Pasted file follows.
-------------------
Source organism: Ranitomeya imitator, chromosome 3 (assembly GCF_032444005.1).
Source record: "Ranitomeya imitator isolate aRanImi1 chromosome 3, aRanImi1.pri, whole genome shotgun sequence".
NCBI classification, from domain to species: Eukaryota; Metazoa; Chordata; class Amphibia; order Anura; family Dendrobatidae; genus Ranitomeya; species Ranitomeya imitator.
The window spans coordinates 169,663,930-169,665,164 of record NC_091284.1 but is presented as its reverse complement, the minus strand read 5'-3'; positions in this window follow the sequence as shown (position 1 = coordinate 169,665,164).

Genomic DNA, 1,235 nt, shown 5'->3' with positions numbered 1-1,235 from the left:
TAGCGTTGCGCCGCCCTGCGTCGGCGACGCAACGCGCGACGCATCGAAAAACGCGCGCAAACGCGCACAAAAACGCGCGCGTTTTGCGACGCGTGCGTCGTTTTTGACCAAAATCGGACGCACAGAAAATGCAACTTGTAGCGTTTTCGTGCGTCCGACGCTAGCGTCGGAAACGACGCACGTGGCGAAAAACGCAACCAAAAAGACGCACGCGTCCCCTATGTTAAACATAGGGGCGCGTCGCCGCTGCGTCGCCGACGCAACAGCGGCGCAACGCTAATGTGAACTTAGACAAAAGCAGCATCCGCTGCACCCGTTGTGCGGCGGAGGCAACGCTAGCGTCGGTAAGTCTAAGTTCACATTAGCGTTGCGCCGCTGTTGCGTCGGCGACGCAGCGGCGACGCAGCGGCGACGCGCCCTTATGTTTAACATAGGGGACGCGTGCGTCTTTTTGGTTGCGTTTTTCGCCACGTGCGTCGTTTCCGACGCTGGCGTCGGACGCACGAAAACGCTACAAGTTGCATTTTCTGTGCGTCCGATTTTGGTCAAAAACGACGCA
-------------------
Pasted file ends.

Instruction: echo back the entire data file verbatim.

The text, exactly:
Source organism: Ranitomeya imitator, chromosome 3 (assembly GCF_032444005.1).
Source record: "Ranitomeya imitator isolate aRanImi1 chromosome 3, aRanImi1.pri, whole genome shotgun sequence".
NCBI classification, from domain to species: Eukaryota; Metazoa; Chordata; class Amphibia; order Anura; family Dendrobatidae; genus Ranitomeya; species Ranitomeya imitator.
The window spans coordinates 169,663,930-169,665,164 of record NC_091284.1 but is presented as its reverse complement, the minus strand read 5'-3'; positions in this window follow the sequence as shown (position 1 = coordinate 169,665,164).

Genomic DNA, 1,235 nt, shown 5'->3' with positions numbered 1-1,235 from the left:
TAGCGTTGCGCCGCCCTGCGTCGGCGACGCAACGCGCGACGCATCGAAAAACGCGCGCAAACGCGCACAAAAACGCGCGCGTTTTGCGACGCGTGCGTCGTTTTTGACCAAAATCGGACGCACAGAAAATGCAACTTGTAGCGTTTTCGTGCGTCCGACGCTAGCGTCGGAAACGACGCACGTGGCGAAAAACGCAACCAAAAAGACGCACGCGTCCCCTATGTTAAACATAGGGGCGCGTCGCCGCTGCGTCGCCGACGCAACAGCGGCGCAACGCTAATGTGAACTTAGACAAAAGCAGCATCCGCTGCACCCGTTGTGCGGCGGAGGCAACGCTAGCGTCGGTAAGTCTAAGTTCACATTAGCGTTGCGCCGCTGTTGCGTCGGCGACGCAGCGGCGACGCAGCGGCGACGCGCCCTTATGTTTAACATAGGGGACGCGTGCGTCTTTTTGGTTGCGTTTTTCGCCACGTGCGTCGTTTCCGACGCTGGCGTCGGACGCACGAAAACGCTACAAGTTGCATTTTCTGTGCGTCCGATTTTGGTCAAAAACGACGCA